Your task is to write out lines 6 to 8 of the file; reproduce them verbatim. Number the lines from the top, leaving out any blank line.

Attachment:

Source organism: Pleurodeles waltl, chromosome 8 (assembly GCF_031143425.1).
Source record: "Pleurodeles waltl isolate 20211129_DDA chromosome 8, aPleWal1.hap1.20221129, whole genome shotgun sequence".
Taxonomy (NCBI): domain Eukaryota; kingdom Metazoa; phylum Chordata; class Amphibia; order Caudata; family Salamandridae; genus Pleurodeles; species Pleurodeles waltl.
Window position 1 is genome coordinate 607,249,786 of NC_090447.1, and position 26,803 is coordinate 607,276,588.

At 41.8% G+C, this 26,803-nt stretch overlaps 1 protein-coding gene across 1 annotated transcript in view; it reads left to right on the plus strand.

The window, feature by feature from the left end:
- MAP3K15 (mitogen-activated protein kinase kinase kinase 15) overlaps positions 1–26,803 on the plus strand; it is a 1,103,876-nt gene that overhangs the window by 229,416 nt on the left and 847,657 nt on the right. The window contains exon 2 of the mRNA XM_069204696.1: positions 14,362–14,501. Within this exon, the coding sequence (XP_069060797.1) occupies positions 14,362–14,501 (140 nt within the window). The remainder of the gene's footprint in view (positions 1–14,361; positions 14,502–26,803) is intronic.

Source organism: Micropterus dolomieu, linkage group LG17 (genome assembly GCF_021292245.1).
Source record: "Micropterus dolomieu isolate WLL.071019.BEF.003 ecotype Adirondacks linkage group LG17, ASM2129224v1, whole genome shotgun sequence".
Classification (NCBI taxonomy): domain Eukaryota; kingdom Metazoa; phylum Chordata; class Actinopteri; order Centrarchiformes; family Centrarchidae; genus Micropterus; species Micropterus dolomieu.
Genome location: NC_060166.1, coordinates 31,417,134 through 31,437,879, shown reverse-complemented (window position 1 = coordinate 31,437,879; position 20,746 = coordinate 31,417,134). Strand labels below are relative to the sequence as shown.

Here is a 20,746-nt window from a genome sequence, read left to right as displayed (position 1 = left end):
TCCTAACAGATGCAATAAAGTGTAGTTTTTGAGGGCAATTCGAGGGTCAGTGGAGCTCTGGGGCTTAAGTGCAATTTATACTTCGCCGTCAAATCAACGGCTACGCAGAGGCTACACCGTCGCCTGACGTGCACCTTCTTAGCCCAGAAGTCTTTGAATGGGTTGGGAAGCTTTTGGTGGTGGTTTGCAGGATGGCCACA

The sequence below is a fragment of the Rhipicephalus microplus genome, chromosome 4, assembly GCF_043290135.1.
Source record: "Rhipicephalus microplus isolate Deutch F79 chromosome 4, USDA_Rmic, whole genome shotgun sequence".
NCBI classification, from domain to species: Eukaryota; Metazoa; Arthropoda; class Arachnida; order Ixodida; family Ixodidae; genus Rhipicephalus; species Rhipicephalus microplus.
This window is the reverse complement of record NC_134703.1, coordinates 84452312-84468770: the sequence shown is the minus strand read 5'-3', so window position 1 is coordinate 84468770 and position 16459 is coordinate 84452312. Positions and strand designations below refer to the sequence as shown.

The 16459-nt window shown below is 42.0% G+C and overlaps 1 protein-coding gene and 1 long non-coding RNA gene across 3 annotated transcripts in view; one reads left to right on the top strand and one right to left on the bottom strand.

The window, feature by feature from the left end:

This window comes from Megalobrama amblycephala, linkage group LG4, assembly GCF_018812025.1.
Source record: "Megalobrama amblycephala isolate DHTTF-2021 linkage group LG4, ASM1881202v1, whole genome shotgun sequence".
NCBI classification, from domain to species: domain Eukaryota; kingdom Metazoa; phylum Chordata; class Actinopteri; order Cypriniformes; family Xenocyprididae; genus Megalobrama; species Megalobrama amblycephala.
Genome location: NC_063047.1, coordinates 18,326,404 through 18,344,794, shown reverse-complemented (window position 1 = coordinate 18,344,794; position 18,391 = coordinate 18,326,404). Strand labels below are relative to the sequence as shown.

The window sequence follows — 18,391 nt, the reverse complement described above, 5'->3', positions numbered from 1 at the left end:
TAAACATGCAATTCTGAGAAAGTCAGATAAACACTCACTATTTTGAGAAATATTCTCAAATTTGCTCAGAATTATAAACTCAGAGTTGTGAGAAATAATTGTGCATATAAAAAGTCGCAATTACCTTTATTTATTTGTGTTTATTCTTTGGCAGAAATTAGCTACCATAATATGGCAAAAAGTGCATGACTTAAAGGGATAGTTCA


The window, feature by feature from the left end:
- MAP3K15 (mitogen-activated protein kinase kinase kinase 15) overlaps positions 1–26,803 on the plus strand; it is a 1,103,876-nt gene that overhangs the window by 229,416 nt on the left and 847,657 nt on the right. The window contains exon 2 of the mRNA XM_069204696.1: positions 14,362–14,501. Within this exon, the coding sequence (XP_069060797.1) occupies positions 14,362–14,501 (140 nt within the window). The remainder of the gene's footprint in view (positions 1–14,361; positions 14,502–26,803) is intronic.

Source organism: Micropterus dolomieu, linkage group LG17 (genome assembly GCF_021292245.1).